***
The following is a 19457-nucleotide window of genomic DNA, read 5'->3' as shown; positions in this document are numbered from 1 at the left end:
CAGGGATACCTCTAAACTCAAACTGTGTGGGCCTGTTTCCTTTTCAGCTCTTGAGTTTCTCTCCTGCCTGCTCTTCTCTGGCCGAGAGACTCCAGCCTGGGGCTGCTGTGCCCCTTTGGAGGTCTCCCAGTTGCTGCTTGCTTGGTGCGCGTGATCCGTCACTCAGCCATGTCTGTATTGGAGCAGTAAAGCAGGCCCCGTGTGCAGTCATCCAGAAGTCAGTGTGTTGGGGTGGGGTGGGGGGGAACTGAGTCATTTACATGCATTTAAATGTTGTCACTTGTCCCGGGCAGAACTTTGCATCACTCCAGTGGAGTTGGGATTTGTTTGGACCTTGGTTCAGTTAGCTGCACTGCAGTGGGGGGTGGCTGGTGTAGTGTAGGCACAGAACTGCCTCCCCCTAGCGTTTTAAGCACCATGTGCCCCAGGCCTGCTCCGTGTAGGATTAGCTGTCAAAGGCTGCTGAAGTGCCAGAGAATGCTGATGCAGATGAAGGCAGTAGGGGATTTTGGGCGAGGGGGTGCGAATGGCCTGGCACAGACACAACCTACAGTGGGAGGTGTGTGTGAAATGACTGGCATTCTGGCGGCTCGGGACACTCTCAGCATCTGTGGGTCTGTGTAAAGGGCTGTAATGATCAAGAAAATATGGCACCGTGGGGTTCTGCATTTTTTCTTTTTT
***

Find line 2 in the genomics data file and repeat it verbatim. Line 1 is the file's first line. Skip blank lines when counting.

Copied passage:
CAGGGATACCTCTAAACTCAAACTGTGTGGGCCTGTTTCCTTTTCAGCTCTTGAGTTTCTCTCCTGCCTGCTCTTCTCTGGCCGAGAGACTCCAGCCTGGGGCTGCTGTGCCCCTTTGGAGGTCTCCCAGTTGCTGCTTGCTTGGTGCGCGTGATCCGTCACTCAGCCATGTCTGTATTGGAGCAGTAAAGCAGGCCCCGTGTGCAGTCATCCAGAAGTCAGTGTGTTGGGGTGGGGTGGGGGGGAACTGAGTCATTTACATGCATTTAAATGTTGTCACTTGTCCCGGGCAGAACTTTGCATCACTCCAGTGGAGTTGGGATTTGTTTGGACCTTGGTTCAGTTAGCTGCACTGCAGTGGGGGGTGGCTGGTGTAGTGTAGGCACAGAACTGCCTCCCCCTAGCGTTTTAAGCACCATGTGCCCCAGGCCTGCTCCGTGTAGGATTAGCTGTCAAAGGCTGCTGAAGTGCCAGAGAATGCTGATGCAGATGAAGGCAGTAGGGGATTTTGGGCGAGGGGGTGCGAATGGCCTGGCACAGACACAACCTACAGTGGGAGGTGTGTGTGAAATGACTGGCATTCTGGCGGCTCGGGACACTCTCAGCATCTGTGGGTCTGTGTAAAGGGCTGTAATGATCAAGAAAATATGGCACCGTGGGGTTCTGCATTTTTTCTTTTTT